Macbeth succumbs to evil through his own imperfection, greed, which in turn causes him to upset the predetermined chain of being. “Shakespeare shows, with Macbeth as an example, that any man can turn evil due to the temptations led on by many things. His temptations of evil are led on by the witches prophecies, and by being manipulated by what others say” (Rosner). When Macbeth willingly murders, lies and deceives for his own personal betterment, he loses his self and his sanity. The parasitic nature of evil cause it to influence all objects that lay in its’ path, and Macbeth agrees to become evil's disciple.
The revenge of each character ironically ended their own life. By acting upon revenge and having inimical intentions, the individuals brought fatalities that were unnecessary. Throughout Hamlet, each character’s course of revenge surrounds them with corruption, obsession, and fatality. Shakespeare shows that revenge proves to be extremely problematic. Revenge causes corruption by changing an individual’s persona and nature.
What a Difference One Word Can Make in King Lear King Lear's response to Cordellia's failure to express her love for her father in words is symbolic of King Lear's madness in the play. His madness is most clearly manifest in his need for his daughters to testify to him of their love. Cordellia's failure to say that she loves him winds up destroying him. What is fascinating though is that it is not the rejection of him that hurts so much as his dismay that his daughter would say such a thing. The last line of the selection (Conflated Version 1.1.94) highlights Lear's anger at not only the words that Cordellia speaks, but Cordellia herself.
Firstly, his egotism causes untold damage at the beginning of the play. This is evident to the audience when instead of simply dividing his land evenly amongst his three daughters, he asks for the three of them to profess their love to him first. Cordelia’s surprising reply of “Nothing” enrages Lear. His reaction seems completely irrational and by banishing Corderlia, Lear loses his only daughter who truly loves him. Coinciding with this was another imprudent decision to banish Kent, who only seeks to serve his King as best he can.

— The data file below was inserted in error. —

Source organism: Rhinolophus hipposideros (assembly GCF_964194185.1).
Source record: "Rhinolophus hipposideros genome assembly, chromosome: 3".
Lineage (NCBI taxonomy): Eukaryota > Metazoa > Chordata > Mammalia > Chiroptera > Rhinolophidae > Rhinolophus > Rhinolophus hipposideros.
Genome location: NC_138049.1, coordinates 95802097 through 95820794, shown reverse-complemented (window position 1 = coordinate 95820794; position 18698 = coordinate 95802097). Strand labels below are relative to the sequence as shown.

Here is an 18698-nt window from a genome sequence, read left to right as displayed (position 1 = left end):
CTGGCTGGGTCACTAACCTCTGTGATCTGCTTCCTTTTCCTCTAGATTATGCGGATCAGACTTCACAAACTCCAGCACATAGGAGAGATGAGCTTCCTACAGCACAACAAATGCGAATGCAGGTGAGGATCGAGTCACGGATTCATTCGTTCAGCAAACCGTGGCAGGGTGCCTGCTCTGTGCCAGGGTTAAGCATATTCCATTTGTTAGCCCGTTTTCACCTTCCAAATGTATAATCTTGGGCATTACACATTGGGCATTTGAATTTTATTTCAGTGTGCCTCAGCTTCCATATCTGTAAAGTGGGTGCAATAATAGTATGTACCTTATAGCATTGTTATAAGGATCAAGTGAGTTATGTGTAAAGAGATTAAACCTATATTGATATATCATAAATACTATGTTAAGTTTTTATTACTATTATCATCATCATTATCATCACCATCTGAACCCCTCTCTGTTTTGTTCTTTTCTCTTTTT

These experiences drive Lear to losing his mental sanity, however, revive his moral sanity. Lear is a character that is labelled as rash and impulsive due to actions to banish his truthful daughter, Cordelia, and giving all he owns to her materialistic sisters, Goneril and Regan. To begin with, Lear initially asks his daughters “Which of us shall we say doth love us most?” (1.1.52) in order to divide up his wealth and kingdom amongst them. This shows Lear’s insecurity toward others feeling towards him and that he needs to be constantly reminded of his power and status. This is a weakness that Goneril and Regan are able to use to their advantage by flattering lies and untruthful feelings in attempt to attain a larger portion of the kingdom, which in turn means they would be more powerful.
The most shocking and maybe also the most fatal sin of King Lear is the disinheriting and chasing out of Cordelia by her own father right at the beginning of the play. When Cordelia is asked by Lear to tell him how much she loves him she answers in a way Lear did not expect by not telling him sweet words he liked so much when they were told to him by Goneril and Regan before. She tells him that she loves him like a daughter loves her father and nothing more. Lear gets mad at her and calls for France and Burgundy, to give her to one of them as his wife. Lear disinherits Cordelia and she has to leave her home to become the wife of France.
It eventually leads Lear to madness and it is only then that he sees the true reasons behind his treatment. Goneril and Regan commit many sins against their father, which in Jacobean times would have been seen as evil or against the natural order. Shakespeare portrays this theme with both outright and subtle actions throughout the play. It is only when Lear returns to himself that the audience sees how wrong his treatment was, with the return of Cordelia, who bears no grudge. Goneril and Regan, as it may be seen, were too spoilt by their father and the Fool's words to Lear summarize what has happened.
Men like Adolph Hitler and Saddam Hussein have been garnered with the term ‘evil’ for their atrocities against fellow humans. Now it seems evil has a solely human significance; when a person violates the individual rights of others on a massive scale, he/she is evil. In Shakespeare’s time – the Elizabethan era – evil had a similar, but somewhat altered connotation in the human mind. Evil was an entity that violated the English Christian monarchial tradition. Therefore, a man such as Claudius, from Shakespeare’s play Hamlet, a cold-blooded murderer and a ruthless manipulator, who uses “rank” deeds to usurp the thrown is in direct violation with the Elizabethan societal norms, and hence he is an evil character.